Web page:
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Music producer as invisible taskmaster

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in HR Management,Human Resources

Meet Rick Rubin. He may be the most famous person you never heard of. He dominated the music producers nominated for Grammys this year with nominations for best album in three categories.

Rubin’s recent big releases include albums by Weezer, Neil Diamond and Johnny Cash: three acts with nothing in common. Likewise, his greatest hit-makers include Aerosmith, Run-D.M.C., the Beastie Boys and the Red Hot Chili Peppers. He co-founded Def Jam Records out of his dorm room.

Aside from his range, Rubin’s utter invisibility makes him great.

Here’s how he does it, and how you can do it, too:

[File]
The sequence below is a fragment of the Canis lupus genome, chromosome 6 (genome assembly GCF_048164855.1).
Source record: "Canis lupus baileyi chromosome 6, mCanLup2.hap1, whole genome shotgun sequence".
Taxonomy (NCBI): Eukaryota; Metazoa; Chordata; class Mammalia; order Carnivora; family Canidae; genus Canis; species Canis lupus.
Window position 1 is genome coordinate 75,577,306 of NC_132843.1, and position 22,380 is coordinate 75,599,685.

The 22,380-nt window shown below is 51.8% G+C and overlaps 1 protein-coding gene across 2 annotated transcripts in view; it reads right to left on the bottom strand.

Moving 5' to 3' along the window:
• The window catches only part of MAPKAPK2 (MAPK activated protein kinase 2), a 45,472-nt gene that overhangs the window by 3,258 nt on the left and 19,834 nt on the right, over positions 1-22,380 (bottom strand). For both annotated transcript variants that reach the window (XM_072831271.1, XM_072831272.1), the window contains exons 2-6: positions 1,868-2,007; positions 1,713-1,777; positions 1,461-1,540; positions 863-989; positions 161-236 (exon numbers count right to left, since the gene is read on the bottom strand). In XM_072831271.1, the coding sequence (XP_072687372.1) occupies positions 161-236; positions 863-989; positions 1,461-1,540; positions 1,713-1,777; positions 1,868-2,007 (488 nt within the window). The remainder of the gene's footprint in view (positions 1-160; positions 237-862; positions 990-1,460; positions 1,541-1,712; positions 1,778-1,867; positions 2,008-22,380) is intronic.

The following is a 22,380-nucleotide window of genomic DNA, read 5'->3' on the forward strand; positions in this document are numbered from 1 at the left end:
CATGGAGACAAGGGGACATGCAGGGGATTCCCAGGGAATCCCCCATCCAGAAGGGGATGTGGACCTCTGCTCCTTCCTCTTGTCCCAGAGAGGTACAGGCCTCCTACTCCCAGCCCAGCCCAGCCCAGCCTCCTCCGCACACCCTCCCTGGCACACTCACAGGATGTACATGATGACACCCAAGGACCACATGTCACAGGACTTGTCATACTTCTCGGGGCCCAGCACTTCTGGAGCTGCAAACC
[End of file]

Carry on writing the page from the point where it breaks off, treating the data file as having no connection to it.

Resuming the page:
“In the old days, when I’d hear something that’s not working, I’d say ‘OK, this is how we’re going to fix it.’ Now I ask, ‘How do we fix it?’ And nine times out of 10, what they come up with is as good as or better than how I would’ve done it,” Rubin says.

“He makes it his job to squeeze the best out of you, and not leave any fingerprints,” says comedian Chris Rock.

Along with this ability to draw the best out of people, Rubin uses a simple formula for cutting through requests for his services. He merely asks most prospects to come by and play him whatever songs they’ve been writing. With so few pop musicians actively writing, it narrows the field.

Justin Timberlake passed the test. “That kid is no joke,” Rubin says.

Once you’re in, Rubin drives you hard. He didn’t spare the Dixie Chicks.

“He said, ‘I don’t know what this record will be, but you guys have something to say, and it’ll make itself clear as we work,’” recalls the band’s Emily Robison. “Then he made us work 10 times harder than we’ve ever worked before.”

Bottom line: Spot potential. Remain invisible. Work it. Cream off the best.

—Adapted from “The Dude,” Josh Tyrangiel, Time.

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